We really believed that our stay in Glencoe, Scotland was going to be highly productive. We were a little tired by the time we got there, but we were fired up by the success we had had on the Isle of Skye. On an Island known (accurately) for harsh conditions, we had managed to take many photos we loved, write more blog posts than we had in any previous month, and show our daughter the time of her life in a gorgeous, natural setting. We expected Glencoe to be a milder, greener version of the Isle of Skye, and so we expected that with our improved skills, we would be able to produce like crazy. But it turns out we didn’t know everything about Glencoe, and we didn’t know everything about ourselves.

Glencoe was milder. There were no thunderstorms. There were fewer midges (relatively speaking). At no point did we worry that our tent would blow away. We set our tent up on a sunny day, looked out over Loch Leven with our daughter Lisa, and thought we might have come to the loveliest place in the world.

 

Toddler lying on the beach of loch Leven in Glencoe Scotland

But the next day it started to drizzle. It wasn’t severe weather by any stretch of the imagination. It was just unpleasant enough to keep a toddler from playing outside. The next day was the same, so was the day after that. The drizzle lasted for about two weeks. Trapped inside the tent with a cooped up toddler, it was almost impossible to work on the computer. The nearest indoor play area was half an hour away, and was kind of expensive (even if it was very nice). As Jake and I fell behind on our work, tensions started to flare as we struggled to keep Lisa out of each other’s hair.

A dirt road in front of a mountain in Glencoe UK

In the process of writing one blog post we went through four drafts, had several long arguments, and shot numerous resentful glares at our daughter who couldn’t understand why we didn’t want to play with her. And after all that we scrapped the whole thing and were back at square one. Camping is never comfortable, but at least on Skye we got to stretch our legs and play around between storms. With our bodies bent all day we were aching all over. With the bathroom far away through the rain, our hygiene was starting to fail as well.

walking down a dirt road in mountainous glencoe Scotland.

The only time it wasn’t stressful was at night when Lisa was sleeping and we both spent a little time reading before drifting off. As it happens, that was when I discovered the solution to our problem. More specifically, I discovered that we really didn’t have a problem at all. The book I was reading was Designing Your Life: How to Build a Well-Lived, Joyful Life by Bill Burnett and Dave Evens. It has lot’s of advice on how to use a designer’s perspective to create a fulfilling life, but there was one technique in particular that I realized Jake and I needed to apply immediately – identifying a gravity problem.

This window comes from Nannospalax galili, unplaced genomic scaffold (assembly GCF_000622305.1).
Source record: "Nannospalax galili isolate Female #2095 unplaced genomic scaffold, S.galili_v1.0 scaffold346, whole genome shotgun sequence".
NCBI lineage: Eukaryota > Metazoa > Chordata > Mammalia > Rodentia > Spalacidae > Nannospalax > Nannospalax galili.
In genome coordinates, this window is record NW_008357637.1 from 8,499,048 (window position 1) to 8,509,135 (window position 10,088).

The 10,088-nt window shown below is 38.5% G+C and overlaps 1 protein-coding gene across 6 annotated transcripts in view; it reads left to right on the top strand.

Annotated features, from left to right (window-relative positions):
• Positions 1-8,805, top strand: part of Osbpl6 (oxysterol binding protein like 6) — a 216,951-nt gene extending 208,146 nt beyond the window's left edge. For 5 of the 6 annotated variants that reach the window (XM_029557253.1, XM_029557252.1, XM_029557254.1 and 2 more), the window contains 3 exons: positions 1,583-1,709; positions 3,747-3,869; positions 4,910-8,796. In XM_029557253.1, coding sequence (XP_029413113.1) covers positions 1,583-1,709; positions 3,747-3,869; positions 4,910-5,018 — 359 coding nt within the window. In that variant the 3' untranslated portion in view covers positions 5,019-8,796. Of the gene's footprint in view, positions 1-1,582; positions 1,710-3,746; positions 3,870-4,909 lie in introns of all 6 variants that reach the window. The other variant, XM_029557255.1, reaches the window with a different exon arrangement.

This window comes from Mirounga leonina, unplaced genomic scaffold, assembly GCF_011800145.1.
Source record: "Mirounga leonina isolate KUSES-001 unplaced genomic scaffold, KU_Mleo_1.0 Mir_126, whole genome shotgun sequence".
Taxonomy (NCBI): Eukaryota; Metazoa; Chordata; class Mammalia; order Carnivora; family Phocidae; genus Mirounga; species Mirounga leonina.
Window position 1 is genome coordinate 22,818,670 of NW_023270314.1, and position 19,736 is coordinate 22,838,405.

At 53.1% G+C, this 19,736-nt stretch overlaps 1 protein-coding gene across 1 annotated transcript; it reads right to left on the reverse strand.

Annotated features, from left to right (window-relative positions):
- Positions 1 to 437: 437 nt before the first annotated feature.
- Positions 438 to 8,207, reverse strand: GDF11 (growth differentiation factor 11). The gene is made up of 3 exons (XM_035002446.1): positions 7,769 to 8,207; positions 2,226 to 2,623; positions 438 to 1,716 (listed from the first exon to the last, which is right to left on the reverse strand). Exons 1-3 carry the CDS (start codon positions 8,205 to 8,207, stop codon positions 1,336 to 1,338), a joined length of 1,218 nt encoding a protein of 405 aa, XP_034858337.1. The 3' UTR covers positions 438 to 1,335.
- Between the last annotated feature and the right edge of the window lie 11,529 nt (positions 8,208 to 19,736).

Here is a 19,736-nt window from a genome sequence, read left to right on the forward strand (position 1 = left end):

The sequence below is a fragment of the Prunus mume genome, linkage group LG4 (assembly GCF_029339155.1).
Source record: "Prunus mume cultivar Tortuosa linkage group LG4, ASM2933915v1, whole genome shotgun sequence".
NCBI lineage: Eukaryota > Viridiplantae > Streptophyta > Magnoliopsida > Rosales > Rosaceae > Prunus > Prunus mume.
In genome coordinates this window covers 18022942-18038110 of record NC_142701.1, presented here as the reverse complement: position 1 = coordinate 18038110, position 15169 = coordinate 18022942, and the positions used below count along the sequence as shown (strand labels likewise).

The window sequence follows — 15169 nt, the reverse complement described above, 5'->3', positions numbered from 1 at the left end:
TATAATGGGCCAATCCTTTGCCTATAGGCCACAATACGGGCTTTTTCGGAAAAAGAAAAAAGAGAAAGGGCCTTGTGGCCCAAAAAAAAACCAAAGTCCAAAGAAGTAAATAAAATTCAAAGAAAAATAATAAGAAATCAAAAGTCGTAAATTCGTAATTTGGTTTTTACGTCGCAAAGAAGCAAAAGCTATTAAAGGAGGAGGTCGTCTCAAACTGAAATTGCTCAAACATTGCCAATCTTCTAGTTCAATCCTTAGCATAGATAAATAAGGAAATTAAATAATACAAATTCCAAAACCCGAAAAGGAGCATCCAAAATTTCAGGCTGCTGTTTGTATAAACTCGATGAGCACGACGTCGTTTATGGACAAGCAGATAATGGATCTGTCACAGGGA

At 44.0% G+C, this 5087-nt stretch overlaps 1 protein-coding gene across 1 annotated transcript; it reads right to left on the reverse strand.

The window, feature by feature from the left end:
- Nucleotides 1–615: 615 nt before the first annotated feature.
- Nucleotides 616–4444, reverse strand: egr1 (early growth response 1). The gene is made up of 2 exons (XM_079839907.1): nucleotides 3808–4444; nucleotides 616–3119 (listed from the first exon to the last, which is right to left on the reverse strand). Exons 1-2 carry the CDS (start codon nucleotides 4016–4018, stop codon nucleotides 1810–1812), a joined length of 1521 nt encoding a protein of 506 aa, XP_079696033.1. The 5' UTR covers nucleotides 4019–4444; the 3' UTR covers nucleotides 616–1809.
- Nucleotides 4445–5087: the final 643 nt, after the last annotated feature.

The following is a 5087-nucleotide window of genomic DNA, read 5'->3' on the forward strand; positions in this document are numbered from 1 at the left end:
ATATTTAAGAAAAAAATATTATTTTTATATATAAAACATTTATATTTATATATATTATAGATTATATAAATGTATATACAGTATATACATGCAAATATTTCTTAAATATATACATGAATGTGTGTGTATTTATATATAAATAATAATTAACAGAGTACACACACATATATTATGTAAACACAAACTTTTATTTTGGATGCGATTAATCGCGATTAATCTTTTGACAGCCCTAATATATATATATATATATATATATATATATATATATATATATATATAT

Jumping up and down in muddy puddles in scotland. Taken in Glencoe.

A gravity problem is a problem caused by circumstances that you can’t change (like gravity). The authors point out that from the point of view of a designer, an unsolvable problem isn’t a problem at all. You don’t bother trying to design gravity away, you accept its existence and make the most of your situation. We couldn’t add a play room to our tent. We couldn’t change the weather. And yet it felt like if we continued trying to work under these circumstances we were going to kill each other. It had been raining for a week, and the ten day forecast was more of the same.

An expression of pure toddler joy on a dirt road in Glencoe Scotland.

This girl is happy to be outside the tent!

Suddenly the solution seemed obvious. We would stop working. The whole point of building up our website – of writing all these blog posts – was to create a lifestyle that we would enjoy. We had been traveling for nine months at this point. We’d posted regularly on our blog. We’d cranked out an Instagram photo every single night. Jake had dragged the family out of bed for photoshoots at sunrise and I’d kept us up late editing photos and writing. Even if we were seeing some of the most amazing places in the world (and doing things that we loved) did we really want to build a lifestyle – any lifestyle – from which we couldn’t take a vacation?

Eating snacks outside while tent camping in Scotland.

We looked at our situation, then we looked at it again as a relaxing (if somewhat damp) vacation. The stress and the tension melted away. For the rest of the month, we just enjoyed our time together. We went for car rides down mountain roads. We planned and cooked our meals together. We traveled that thirty minutes to take Lisa to the play area. When it did stop raining for a an hour or two, Jake taught Lisa how to skip stones, and I did Yoga by the water. We were just another family at the campground, there to escape the daily grind.

And as you can see from the pictures, the sun did come out once in a while toward the end!

waiting to make a purchase from the ice cream truck in Scotland.

Eating ice cream in glencoe Scotland.

Cheers! Sharing ice cream cones while camping.

And when it was time to pack up and go, our minds and our bodies didn’t ache so much. It’s easy to imagine that being self employed, there will be a temptation to slack off. It turns out that the problem is often the opposite. Sometimes you forget that you need to give your employees (yourselves) some time off. The plus side, if you listen to your own body and your own mind, and you keep an eye out for those gravity problems, you can take your vacations right when you need them the most.

Now let’s relax and enjoy some ice cream 🙂

a marshmallow fell off her ice cream cone.

Lisa’s gravity problem.

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